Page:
The Office of Federal Contractor Compliance Programs (“OFCCP”) is focusing on the requirement that federal contractors adopt and annually update affirmative action plans. On August 2, 2018, the OFCCP’s Acting Director, Craig Leen, participated in a public discussion during which he reviewed the current compliance process for contractors. Currently, contractors simply “check the box” to certify compliance with affirmative action obligations in the General Services Administration’s (“GSA’s”) System for Award Management (“SAM”) registration system. Mr. Leen expressed concern that many contractors checking the box do not actually possess a valid affirmative action plan.
Mr. Leen’s comments were followed-up by a new OFCCP directive on August 24, 2018: Directive 2018-07. The subject of that directive is the commencement of an “Affirmative Action Program Verification Initiative.” OFCCP “is concerned that many federal contractors are not fulfilling their legal duty to develop and maintain AAPs [Affirmative Action Plans] and update them on an annual basis.” Therefore, Directive 2018-07 requires OFCCP to develop a comprehensive program to verify that federal contractors are complying with affirmative action obligations on a yearly basis. That program will include:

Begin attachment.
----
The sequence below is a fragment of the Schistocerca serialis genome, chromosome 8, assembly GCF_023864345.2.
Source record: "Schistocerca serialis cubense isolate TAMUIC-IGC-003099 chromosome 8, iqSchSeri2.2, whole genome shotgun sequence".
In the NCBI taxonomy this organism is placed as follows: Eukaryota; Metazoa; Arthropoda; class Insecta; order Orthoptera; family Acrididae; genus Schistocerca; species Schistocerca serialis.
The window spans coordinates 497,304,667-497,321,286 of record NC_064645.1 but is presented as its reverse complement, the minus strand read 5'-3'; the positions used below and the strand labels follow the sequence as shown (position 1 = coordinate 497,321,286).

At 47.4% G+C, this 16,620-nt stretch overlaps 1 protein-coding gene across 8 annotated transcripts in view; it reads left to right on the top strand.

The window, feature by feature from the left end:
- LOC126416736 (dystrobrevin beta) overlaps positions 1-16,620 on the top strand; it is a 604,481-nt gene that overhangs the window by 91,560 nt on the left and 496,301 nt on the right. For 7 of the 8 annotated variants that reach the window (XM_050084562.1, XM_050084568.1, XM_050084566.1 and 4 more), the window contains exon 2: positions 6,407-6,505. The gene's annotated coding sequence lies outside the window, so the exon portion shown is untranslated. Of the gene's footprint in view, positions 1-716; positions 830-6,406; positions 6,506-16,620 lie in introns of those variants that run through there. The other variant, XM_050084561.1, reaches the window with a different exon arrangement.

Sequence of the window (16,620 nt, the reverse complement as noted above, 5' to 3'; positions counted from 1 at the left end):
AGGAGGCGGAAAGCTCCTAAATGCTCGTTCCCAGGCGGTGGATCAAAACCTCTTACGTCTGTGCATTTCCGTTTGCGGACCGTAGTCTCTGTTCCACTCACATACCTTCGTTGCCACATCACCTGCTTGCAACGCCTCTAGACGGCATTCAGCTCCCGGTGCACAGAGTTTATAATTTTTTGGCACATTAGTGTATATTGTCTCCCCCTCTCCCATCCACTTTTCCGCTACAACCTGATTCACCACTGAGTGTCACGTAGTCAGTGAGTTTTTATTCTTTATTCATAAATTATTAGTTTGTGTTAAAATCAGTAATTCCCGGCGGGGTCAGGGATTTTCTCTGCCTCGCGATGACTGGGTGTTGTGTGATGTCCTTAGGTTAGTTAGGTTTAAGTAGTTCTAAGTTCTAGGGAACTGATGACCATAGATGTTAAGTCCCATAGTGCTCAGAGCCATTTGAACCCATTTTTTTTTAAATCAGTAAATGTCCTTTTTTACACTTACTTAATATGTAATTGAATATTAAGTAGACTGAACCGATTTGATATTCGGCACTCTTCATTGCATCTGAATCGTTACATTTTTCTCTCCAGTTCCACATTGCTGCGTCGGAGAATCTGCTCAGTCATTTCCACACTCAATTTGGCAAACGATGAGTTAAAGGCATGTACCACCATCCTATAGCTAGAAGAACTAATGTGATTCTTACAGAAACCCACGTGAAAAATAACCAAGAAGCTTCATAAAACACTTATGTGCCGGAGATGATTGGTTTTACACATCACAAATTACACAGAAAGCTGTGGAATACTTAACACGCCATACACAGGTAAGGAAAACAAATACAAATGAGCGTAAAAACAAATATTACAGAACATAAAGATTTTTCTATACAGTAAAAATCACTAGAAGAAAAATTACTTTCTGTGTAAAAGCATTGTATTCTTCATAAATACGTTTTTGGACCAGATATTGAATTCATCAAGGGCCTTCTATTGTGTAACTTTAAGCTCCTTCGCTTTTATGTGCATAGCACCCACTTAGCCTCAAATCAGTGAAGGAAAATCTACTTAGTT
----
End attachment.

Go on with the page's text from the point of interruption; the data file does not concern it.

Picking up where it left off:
• Development of a process whereby contractors would certify on a yearly basis
compliance with AAP requirements.
• Inclusion of a criterion in the neutral scheduling methodology increasing the
likelihood of compliance reviews for contractors that have not certified compliance
with the AAP requirements.
• Compliance checks to verify contractor compliance with AAP requirements.
• Requesting proffer of the AAP by contractors when requesting extensions of time
to provide support data in response to a scheduling letter.
• Development of information technology to collect and facilitate review of AAPs
provided by federal contractors
Directive 2018-07 does not provide a timeline for implementation. Nevertheless, it is abundantly clear that compliance audits are coming. Therefore, federal contractors should carefully review their affirmative action plans for compliance, and make sure that those plan are updated annually.
The Office of Federal Contract Compliance Programs (“OFCCP”) has issued a new directive reminding its staff members of their obligation to recognize the religious freedom of federal contractors. Here’s a link to the new directive: Directive 2018-3. Here’s a link the OFCCP press release about the directive: Press Release.
The directive was issued in response to several recent decisions from the United States Supreme Court on religious freedom, and President Trump’s executive order which “reminded the federal government of its duty to protect religious exercise — and not to impede it.” Thus, the OFFCP reminded its staff that: